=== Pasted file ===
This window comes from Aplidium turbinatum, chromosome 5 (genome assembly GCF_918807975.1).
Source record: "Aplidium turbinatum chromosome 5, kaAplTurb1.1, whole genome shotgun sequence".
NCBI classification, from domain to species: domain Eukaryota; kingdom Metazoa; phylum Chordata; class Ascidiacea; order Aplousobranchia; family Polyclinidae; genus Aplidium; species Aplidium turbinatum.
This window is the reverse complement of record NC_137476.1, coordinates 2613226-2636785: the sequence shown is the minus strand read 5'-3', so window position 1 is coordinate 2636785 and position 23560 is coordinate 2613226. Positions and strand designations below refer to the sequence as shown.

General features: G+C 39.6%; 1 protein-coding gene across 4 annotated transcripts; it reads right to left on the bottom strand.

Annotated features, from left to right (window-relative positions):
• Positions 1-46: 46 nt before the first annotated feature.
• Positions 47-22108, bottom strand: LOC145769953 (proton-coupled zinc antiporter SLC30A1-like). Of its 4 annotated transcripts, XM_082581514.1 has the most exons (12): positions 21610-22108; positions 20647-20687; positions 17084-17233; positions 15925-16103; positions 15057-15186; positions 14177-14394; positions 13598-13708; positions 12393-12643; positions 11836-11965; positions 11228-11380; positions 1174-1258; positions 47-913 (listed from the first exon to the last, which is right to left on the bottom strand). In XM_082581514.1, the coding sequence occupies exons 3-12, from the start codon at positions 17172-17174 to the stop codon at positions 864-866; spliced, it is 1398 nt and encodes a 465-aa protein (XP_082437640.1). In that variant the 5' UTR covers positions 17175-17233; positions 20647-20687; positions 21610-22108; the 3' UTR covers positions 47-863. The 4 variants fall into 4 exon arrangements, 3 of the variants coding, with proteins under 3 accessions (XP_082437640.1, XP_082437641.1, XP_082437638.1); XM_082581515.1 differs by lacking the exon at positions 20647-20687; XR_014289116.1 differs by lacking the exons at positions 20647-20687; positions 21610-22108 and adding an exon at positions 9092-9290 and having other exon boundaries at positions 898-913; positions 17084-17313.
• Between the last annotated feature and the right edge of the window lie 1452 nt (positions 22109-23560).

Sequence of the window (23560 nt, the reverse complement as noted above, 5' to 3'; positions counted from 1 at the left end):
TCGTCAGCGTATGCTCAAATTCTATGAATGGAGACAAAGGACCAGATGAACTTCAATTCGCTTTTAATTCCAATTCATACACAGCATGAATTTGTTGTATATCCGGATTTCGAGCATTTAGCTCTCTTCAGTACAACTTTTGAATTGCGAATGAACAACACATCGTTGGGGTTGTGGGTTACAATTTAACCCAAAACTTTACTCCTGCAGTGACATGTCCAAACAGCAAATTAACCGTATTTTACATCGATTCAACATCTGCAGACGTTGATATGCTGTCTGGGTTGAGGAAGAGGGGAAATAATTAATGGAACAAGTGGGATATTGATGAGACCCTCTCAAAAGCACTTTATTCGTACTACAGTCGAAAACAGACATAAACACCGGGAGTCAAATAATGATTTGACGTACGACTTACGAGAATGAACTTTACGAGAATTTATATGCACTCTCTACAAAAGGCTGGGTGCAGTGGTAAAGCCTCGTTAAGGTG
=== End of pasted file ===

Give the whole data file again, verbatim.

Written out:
This window comes from Aplidium turbinatum, chromosome 5 (genome assembly GCF_918807975.1).
Source record: "Aplidium turbinatum chromosome 5, kaAplTurb1.1, whole genome shotgun sequence".
NCBI classification, from domain to species: domain Eukaryota; kingdom Metazoa; phylum Chordata; class Ascidiacea; order Aplousobranchia; family Polyclinidae; genus Aplidium; species Aplidium turbinatum.
This window is the reverse complement of record NC_137476.1, coordinates 2613226-2636785: the sequence shown is the minus strand read 5'-3', so window position 1 is coordinate 2636785 and position 23560 is coordinate 2613226. Positions and strand designations below refer to the sequence as shown.

General features: G+C 39.6%; 1 protein-coding gene across 4 annotated transcripts; it reads right to left on the bottom strand.

Annotated features, from left to right (window-relative positions):
• Positions 1-46: 46 nt before the first annotated feature.
• Positions 47-22108, bottom strand: LOC145769953 (proton-coupled zinc antiporter SLC30A1-like). Of its 4 annotated transcripts, XM_082581514.1 has the most exons (12): positions 21610-22108; positions 20647-20687; positions 17084-17233; positions 15925-16103; positions 15057-15186; positions 14177-14394; positions 13598-13708; positions 12393-12643; positions 11836-11965; positions 11228-11380; positions 1174-1258; positions 47-913 (listed from the first exon to the last, which is right to left on the bottom strand). In XM_082581514.1, the coding sequence occupies exons 3-12, from the start codon at positions 17172-17174 to the stop codon at positions 864-866; spliced, it is 1398 nt and encodes a 465-aa protein (XP_082437640.1). In that variant the 5' UTR covers positions 17175-17233; positions 20647-20687; positions 21610-22108; the 3' UTR covers positions 47-863. The 4 variants fall into 4 exon arrangements, 3 of the variants coding, with proteins under 3 accessions (XP_082437640.1, XP_082437641.1, XP_082437638.1); XM_082581515.1 differs by lacking the exon at positions 20647-20687; XR_014289116.1 differs by lacking the exons at positions 20647-20687; positions 21610-22108 and adding an exon at positions 9092-9290 and having other exon boundaries at positions 898-913; positions 17084-17313.
• Between the last annotated feature and the right edge of the window lie 1452 nt (positions 22109-23560).

Sequence of the window (23560 nt, the reverse complement as noted above, 5' to 3'; positions counted from 1 at the left end):
TCGTCAGCGTATGCTCAAATTCTATGAATGGAGACAAAGGACCAGATGAACTTCAATTCGCTTTTAATTCCAATTCATACACAGCATGAATTTGTTGTATATCCGGATTTCGAGCATTTAGCTCTCTTCAGTACAACTTTTGAATTGCGAATGAACAACACATCGTTGGGGTTGTGGGTTACAATTTAACCCAAAACTTTACTCCTGCAGTGACATGTCCAAACAGCAAATTAACCGTATTTTACATCGATTCAACATCTGCAGACGTTGATATGCTGTCTGGGTTGAGGAAGAGGGGAAATAATTAATGGAACAAGTGGGATATTGATGAGACCCTCTCAAAAGCACTTTATTCGTACTACAGTCGAAAACAGACATAAACACCGGGAGTCAAATAATGATTTGACGTACGACTTACGAGAATGAACTTTACGAGAATTTATATGCACTCTCTACAAAAGGCTGGGTGCAGTGGTAAAGCCTCGTTAAGGTG